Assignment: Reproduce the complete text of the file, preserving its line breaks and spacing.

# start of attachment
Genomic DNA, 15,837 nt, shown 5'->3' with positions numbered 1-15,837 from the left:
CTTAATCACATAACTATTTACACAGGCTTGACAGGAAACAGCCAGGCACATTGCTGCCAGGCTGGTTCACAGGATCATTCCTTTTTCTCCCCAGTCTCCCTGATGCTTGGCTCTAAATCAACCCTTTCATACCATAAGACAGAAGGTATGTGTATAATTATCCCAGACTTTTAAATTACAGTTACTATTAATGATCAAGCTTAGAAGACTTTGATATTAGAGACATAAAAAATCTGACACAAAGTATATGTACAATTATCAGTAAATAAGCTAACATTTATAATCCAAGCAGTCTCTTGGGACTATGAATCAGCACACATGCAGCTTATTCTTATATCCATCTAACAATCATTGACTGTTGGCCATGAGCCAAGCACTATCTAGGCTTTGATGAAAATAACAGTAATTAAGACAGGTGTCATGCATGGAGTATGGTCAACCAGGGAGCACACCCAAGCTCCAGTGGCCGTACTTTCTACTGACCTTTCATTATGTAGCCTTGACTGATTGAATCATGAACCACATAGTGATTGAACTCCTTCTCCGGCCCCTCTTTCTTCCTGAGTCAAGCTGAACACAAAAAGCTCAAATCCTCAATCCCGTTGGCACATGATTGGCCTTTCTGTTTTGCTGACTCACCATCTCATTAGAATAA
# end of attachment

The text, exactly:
Genomic DNA, 15,837 nt, shown 5'->3' with positions numbered 1-15,837 from the left:
CTTAATCACATAACTATTTACACAGGCTTGACAGGAAACAGCCAGGCACATTGCTGCCAGGCTGGTTCACAGGATCATTCCTTTTTCTCCCCAGTCTCCCTGATGCTTGGCTCTAAATCAACCCTTTCATACCATAAGACAGAAGGTATGTGTATAATTATCCCAGACTTTTAAATTACAGTTACTATTAATGATCAAGCTTAGAAGACTTTGATATTAGAGACATAAAAAATCTGACACAAAGTATATGTACAATTATCAGTAAATAAGCTAACATTTATAATCCAAGCAGTCTCTTGGGACTATGAATCAGCACACATGCAGCTTATTCTTATATCCATCTAACAATCATTGACTGTTGGCCATGAGCCAAGCACTATCTAGGCTTTGATGAAAATAACAGTAATTAAGACAGGTGTCATGCATGGAGTATGGTCAACCAGGGAGCACACCCAAGCTCCAGTGGCCGTACTTTCTACTGACCTTTCATTATGTAGCCTTGACTGATTGAATCATGAACCACATAGTGATTGAACTCCTTCTCCGGCCCCTCTTTCTTCCTGAGTCAAGCTGAACACAAAAAGCTCAAATCCTCAATCCCGTTGGCACATGATTGGCCTTTCTGTTTTGCTGACTCACCATCTCATTAGAATAA